Within the Judeo-Christian tradition we find two overlapping practices called prayer and contemplation. Prayer is a direct address to some spiritual entity. Contemplation is a prolonged period of conscious thought about some specific topic, usually a religious ideal or scriptural passage. From the standpoint of mental culture, both of these activities are exercises in concentration. The normal deluge of conscious thought is restricted, and the mind is brought to one conscious area of operation. The results are those you find in any concentrative practice: deep calm, a physiological slowing of the metabolism and a sense of peace and well-being.
Out of the Hindu tradition comes Yogic meditation, which is also purely concentrative. The traditional basic exercises consist of focusing the mind on a single object: a stone, a candle flame, a syllable or whatever, and not allowing it to wander. Having acquired the basic skill, the Yogi proceeds to expand his practice by taking on more complex objects of meditation: chants, colorful religious images, energy channels in the body and so forth. Still, no matter how complex the object of meditation, the meditation itself remains purely an exercise in concentration.
Within the Buddhist tradition, concentration is also highly valued. But a new element is added and more highly stressed. That element is awareness. All Buddhist meditation aims at the development of awareness, using concentration as a tool. The Buddhist tradition is very wide, however, and there are several diverse routes to this goal. Zen meditation uses two separate tacks. The first is the direct plunge into awareness by sheer force of will. You sit down and you just sit, meaning that you toss out of your mind everything except pure awareness of sitting. This sounds very simple. It is not. A brief trial will demonstrate just how difficult it really is. The second Zen approach used in the Rinzai school is that of tricking the mind out of conscious thought and into pure awareness. This is done by giving the student an unsolvable riddle which he must solve anyway, and by placing him in a horrendous training situation. Since he cannot flee from the pain of the situation, he must flee into a pure experience of the moment. There is nowhere else to go. Zen is tough. It is effective for many people, but it is really tough.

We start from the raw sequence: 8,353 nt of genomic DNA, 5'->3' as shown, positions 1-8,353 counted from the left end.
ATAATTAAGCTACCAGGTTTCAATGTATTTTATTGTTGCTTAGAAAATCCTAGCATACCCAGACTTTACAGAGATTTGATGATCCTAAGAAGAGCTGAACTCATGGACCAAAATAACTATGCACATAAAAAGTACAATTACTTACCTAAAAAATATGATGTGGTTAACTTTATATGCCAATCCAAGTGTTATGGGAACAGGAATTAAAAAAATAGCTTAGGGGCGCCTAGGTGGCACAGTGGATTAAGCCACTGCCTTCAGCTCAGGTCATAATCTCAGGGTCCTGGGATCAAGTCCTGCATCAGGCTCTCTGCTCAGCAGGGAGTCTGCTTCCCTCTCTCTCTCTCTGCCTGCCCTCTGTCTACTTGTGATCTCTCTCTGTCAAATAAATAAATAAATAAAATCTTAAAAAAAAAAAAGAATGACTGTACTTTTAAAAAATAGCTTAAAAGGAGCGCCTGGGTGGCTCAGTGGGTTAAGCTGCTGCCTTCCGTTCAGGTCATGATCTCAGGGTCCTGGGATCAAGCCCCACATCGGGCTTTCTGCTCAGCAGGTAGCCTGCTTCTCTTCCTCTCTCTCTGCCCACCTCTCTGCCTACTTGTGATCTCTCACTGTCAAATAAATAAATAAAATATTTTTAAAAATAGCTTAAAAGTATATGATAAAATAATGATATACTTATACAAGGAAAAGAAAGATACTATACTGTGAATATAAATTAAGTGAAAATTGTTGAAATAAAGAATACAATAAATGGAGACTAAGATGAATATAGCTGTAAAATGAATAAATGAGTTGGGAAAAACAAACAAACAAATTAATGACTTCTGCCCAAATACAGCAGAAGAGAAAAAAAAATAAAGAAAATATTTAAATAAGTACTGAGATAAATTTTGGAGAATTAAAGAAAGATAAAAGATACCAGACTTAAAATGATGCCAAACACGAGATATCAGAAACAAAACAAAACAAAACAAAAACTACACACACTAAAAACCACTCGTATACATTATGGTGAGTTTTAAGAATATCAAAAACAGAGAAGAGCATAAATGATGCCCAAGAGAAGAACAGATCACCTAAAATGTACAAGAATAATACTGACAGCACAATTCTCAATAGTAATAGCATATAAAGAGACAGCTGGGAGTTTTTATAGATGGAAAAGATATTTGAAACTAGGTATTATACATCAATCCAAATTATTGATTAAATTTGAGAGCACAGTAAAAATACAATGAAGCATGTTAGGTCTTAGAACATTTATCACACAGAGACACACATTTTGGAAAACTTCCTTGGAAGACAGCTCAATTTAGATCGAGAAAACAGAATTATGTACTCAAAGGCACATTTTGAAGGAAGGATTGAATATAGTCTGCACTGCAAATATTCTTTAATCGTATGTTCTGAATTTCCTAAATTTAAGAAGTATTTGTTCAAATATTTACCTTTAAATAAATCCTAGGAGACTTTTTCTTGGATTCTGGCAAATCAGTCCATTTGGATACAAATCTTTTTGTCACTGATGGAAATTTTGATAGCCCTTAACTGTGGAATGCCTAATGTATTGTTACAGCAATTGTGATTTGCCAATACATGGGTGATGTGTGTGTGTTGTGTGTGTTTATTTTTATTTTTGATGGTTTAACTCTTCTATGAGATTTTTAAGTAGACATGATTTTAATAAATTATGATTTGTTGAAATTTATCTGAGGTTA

Vipassana is the oldest of Buddhist meditation practices. The method comes directly from the Sitipatthana Sutta, a discourse attributed to Buddha himself. Vipassana is a direct and gradual cultivation of mindfulness or awareness. It proceeds piece by piece over a period of years. The student's attention is carefully directed to an intense examination of certain aspects of his own existence. The meditator is trained to notice more and more of his own flowing life experience. Vipassana is a gentle technique. But it also is very, very thorough. It is an ancient and codified system of sensitivity training, a set of exercises dedicated to becoming more and more receptive to your own life experience. It is attentive listening, total seeing and careful testing. We learn to smell acutely, to touch fully and really pay attention to what we feel. We learn to listen to our own thoughts without being caught up in them.
The object of Vipassana practice is to learn to pay attention. We think we are doing this already, but that is an illusion. It comes from the fact that we are paying so little attention to the ongoing surge of our own life experiences that we might just as well be asleep. We are simply not paying enough attention to notice that we are not paying attention. It is another Catch-22.
Through the process of mindfulness, we slowly become aware of what we really are down below the ego image. We wake up to what life really is. It is not just a parade of ups and downs, lollipops and smacks on the wrist. That is an illusion. Life has a much deeper texture than that if we bother to look, and if we look in the right way.
Vipassana is a form of mental training that will teach you to experience the world in an entirely new way. You will learn for the first time what is truly happening to you, around you and within you. It is a process of self discovery, a participatory investigation in which you observe your own experiences while participating in them, and as they occur. The practice must be approached with this attitude.